Here are some examples of how much you could save with subsidies:
- A 28-year-old single non-smoker in Charleston, S.C., earning $30,000 a year would pay $85 per month for a 2021 silver plan with subsidies. This policy costs $363 without subsidies, which is a savings of $278.
- A family of three (two non-smoking 25-year-old adults and one child) in Columbia, S.C., earning $45,000 a year, could get a 2021 silver plan for $86 per month with subsidies or $1,231 without — a savings of $1,145.
What If My Income is Very Low: Can I Get Cheaper Coverage?
Yes. Depending on your income, you could qualify for an Obamacare bronze plan for as low as $0 per month. Other low-cost options include Medicaid and the Children’s Health Insurance Program.
South Carolina’s Medicaid Program for Low-Income Adults and Children
Medicaid is a public health insurance program funded by the state and federal government. Low-income South Carolinians have access to Medicaid through Healthy Connections, which includes a children’s health insurance program called Partners for Healthy Children.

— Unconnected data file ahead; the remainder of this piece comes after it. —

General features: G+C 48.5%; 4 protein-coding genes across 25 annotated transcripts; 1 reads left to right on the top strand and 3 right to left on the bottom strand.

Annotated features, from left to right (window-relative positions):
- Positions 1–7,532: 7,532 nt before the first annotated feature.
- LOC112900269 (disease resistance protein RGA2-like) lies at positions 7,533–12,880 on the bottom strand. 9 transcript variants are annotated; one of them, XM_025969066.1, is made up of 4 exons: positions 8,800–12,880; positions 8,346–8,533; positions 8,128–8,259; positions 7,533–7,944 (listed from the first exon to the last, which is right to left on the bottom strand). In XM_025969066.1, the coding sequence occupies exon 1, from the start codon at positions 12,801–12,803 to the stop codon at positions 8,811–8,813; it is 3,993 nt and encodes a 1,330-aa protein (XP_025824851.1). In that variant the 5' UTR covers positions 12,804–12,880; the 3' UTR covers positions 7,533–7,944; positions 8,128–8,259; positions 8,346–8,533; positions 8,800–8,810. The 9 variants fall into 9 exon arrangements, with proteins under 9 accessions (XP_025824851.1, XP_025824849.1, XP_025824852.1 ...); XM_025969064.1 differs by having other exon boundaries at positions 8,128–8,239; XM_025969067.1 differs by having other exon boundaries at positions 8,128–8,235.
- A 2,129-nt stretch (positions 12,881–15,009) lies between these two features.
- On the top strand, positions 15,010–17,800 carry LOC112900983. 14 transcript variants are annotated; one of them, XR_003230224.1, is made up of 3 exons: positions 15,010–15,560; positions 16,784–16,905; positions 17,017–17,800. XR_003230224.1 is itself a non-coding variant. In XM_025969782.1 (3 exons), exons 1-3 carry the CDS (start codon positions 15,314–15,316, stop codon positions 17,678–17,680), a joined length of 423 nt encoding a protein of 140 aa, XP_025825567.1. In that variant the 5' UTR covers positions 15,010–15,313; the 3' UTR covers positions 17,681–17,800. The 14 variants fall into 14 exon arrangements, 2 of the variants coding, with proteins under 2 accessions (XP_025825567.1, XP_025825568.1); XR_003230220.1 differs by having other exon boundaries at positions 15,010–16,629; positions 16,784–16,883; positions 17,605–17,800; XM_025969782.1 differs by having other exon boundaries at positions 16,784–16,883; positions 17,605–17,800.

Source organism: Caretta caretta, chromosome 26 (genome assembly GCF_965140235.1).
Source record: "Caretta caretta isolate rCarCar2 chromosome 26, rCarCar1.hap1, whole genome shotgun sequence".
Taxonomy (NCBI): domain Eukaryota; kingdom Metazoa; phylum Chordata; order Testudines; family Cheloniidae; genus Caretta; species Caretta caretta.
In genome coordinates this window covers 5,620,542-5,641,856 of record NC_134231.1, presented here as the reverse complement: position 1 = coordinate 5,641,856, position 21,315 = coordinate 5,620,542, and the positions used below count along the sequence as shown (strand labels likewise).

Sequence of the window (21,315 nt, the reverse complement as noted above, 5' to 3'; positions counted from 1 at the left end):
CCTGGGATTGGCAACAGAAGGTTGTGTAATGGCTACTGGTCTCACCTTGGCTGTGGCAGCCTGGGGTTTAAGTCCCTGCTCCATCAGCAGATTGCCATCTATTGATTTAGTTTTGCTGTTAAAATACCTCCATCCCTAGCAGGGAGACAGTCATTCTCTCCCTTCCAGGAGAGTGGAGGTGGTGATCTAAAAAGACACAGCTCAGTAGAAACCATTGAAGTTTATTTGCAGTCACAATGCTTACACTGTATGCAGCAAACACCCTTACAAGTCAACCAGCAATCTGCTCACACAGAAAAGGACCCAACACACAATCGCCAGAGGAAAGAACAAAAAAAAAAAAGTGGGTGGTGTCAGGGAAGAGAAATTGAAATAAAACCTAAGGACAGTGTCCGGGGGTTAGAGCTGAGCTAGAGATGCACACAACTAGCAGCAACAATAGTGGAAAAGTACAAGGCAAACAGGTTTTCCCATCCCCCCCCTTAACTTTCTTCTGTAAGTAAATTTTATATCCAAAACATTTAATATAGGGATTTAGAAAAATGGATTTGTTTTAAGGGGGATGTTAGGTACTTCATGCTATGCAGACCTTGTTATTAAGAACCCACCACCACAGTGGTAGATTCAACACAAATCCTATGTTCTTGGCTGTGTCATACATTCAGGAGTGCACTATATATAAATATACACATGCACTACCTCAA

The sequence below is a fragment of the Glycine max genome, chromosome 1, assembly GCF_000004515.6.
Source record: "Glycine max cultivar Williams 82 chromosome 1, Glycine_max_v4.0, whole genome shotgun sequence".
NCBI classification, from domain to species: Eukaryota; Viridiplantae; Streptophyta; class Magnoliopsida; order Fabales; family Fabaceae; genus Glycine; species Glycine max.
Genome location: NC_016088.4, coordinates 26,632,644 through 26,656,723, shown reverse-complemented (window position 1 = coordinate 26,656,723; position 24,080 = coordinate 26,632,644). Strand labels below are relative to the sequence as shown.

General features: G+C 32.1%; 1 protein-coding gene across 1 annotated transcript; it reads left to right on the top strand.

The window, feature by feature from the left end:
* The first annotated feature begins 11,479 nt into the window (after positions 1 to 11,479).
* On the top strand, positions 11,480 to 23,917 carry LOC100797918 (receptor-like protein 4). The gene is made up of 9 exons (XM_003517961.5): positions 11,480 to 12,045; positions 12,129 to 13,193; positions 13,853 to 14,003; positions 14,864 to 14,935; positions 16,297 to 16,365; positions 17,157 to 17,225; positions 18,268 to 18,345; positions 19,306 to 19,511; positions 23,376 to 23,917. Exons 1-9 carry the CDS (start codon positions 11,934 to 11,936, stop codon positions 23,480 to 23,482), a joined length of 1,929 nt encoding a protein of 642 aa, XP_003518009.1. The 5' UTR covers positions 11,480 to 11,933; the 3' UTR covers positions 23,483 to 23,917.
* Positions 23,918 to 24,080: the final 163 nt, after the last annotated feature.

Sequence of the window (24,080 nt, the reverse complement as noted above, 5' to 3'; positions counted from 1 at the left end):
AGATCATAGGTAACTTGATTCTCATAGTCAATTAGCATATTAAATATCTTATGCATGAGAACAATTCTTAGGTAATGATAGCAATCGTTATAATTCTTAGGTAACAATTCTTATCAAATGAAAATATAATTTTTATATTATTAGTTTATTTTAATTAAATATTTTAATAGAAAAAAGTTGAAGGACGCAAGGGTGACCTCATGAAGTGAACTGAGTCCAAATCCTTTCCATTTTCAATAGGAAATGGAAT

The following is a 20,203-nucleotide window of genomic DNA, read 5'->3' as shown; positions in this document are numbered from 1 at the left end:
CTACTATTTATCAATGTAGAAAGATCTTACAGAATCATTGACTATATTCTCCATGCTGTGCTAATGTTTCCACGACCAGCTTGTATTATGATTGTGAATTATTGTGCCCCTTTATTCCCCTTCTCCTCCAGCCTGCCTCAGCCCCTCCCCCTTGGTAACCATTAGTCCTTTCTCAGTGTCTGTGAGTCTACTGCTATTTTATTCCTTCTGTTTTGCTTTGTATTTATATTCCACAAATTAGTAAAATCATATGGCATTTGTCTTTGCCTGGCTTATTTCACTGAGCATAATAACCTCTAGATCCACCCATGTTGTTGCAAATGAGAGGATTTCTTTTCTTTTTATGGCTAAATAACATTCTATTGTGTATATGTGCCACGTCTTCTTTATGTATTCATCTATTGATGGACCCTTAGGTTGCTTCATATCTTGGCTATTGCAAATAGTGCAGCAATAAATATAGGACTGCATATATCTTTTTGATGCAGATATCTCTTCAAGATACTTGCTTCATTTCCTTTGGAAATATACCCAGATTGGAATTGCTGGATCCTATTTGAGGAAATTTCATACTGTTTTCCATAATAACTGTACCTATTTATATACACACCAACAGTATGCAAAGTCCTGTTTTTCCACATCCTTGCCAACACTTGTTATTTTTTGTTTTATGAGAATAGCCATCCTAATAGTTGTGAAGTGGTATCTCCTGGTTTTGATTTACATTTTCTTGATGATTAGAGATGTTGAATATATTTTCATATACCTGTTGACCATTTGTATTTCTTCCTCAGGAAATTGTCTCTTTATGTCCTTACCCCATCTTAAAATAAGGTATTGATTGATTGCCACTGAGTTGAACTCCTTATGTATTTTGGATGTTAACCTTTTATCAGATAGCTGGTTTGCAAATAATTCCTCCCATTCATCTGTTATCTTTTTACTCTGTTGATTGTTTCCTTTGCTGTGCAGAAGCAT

About 930,000 of South Carolina’s 4.9 million residents had Medicaid in 2019, close to 19%. This group consists of 3 in 7 children and 1 in 8 adults (age 19 to 64).7 One-third of enrollees are people with disabilities. Other residents who qualify for Medicaid in South Carolina include pregnant women and parents of minor children. None of the beneficiaries are childless adults under 65 who might otherwise qualify if South Carolina were to expand its Medicaid program.8
Medicare for People 65 and Older and Younger Adults Under 65 With Disabilities
About 84% of South Carolina’s Medicare beneficiaries qualify when they turn 65. Others who qualify are younger adults with disabilities.10